As President Marcos aptly expressed it last September in his speech at the UN General Assembly, “No nation stands alone. Achieving our national ambition requires a global environment that creates conditions that allow all nations, including ours, to thrive in peace. Hence, we need the United Nations to continue to work. And we, the Philippines, are determined to be part of that solution.”

The peace and prosperity of the European Union and of the Philippines depend on the peace and prosperity of the rest of the world and on a healthy planet. A well-functioning, reliable and efficient multilateral system is essential to achieve those goals. So let us work together to ensure a peaceful and prosperous future for all!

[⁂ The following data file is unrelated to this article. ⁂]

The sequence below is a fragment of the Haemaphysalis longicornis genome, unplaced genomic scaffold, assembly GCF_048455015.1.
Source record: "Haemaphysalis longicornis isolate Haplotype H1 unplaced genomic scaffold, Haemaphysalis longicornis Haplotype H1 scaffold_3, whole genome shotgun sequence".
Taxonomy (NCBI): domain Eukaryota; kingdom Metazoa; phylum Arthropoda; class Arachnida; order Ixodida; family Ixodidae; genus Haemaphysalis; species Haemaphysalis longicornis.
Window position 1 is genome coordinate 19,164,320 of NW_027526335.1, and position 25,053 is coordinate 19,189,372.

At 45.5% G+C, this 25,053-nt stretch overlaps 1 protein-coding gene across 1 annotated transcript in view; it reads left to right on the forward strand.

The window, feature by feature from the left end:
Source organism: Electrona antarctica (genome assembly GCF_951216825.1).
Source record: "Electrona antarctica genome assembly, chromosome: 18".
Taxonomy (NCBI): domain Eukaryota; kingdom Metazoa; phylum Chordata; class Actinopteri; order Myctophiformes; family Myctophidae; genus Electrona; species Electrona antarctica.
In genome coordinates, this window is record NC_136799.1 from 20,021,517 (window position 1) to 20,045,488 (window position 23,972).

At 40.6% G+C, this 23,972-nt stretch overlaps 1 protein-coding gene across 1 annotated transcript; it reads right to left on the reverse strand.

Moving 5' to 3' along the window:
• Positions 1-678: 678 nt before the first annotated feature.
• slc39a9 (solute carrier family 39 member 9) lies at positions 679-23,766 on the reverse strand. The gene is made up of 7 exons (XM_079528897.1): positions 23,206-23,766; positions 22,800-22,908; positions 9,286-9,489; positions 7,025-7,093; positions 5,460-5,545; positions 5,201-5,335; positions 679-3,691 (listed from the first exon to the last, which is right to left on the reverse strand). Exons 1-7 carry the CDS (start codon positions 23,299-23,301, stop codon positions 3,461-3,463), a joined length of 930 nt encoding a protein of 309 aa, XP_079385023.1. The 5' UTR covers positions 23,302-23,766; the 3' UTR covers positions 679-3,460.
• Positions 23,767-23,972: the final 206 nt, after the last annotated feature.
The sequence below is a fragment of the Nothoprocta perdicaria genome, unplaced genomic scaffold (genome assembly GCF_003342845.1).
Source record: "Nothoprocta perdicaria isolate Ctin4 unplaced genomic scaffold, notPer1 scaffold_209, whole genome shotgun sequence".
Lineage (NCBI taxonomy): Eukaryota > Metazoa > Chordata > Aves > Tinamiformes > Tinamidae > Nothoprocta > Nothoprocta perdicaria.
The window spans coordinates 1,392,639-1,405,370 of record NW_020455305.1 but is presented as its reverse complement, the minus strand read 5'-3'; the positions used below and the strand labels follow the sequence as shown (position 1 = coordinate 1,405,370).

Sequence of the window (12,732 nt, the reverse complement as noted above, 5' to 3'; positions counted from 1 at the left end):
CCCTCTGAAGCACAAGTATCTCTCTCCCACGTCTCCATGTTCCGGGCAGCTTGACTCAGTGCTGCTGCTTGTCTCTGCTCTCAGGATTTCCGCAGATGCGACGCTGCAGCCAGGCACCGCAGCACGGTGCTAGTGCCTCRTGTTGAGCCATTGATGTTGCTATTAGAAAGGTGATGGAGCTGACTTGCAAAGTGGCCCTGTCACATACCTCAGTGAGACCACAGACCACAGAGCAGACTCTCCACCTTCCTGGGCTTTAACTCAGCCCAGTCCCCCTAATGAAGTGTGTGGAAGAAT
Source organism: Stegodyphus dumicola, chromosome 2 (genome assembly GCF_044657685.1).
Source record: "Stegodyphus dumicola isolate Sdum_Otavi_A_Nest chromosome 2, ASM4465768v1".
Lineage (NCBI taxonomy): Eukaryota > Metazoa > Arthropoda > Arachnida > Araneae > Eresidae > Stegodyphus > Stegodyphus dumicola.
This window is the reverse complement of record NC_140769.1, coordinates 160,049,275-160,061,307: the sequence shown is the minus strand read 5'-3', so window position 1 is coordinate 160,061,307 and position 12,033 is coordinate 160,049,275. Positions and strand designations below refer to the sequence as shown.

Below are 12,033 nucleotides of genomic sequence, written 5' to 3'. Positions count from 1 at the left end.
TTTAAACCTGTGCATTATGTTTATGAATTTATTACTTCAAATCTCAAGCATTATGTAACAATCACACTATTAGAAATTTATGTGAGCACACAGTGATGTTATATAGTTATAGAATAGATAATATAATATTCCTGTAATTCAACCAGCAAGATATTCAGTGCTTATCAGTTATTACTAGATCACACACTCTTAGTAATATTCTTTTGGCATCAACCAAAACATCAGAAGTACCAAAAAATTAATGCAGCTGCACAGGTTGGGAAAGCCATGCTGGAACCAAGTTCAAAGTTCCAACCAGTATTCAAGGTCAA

*      *      *

Luc Véron is Ambassador of the European Union to the Philippines.

vuukle comment



  • Latest
  • Trending
Are you sure you want to log out?

Philstar.com is one of the most vibrant, opinionated, discerning communities of readers on cyberspace. With your meaningful insights, help shape the stories that can shape the country. Sign up now!

Get Updated:

Signup for the News Round now

or sign in with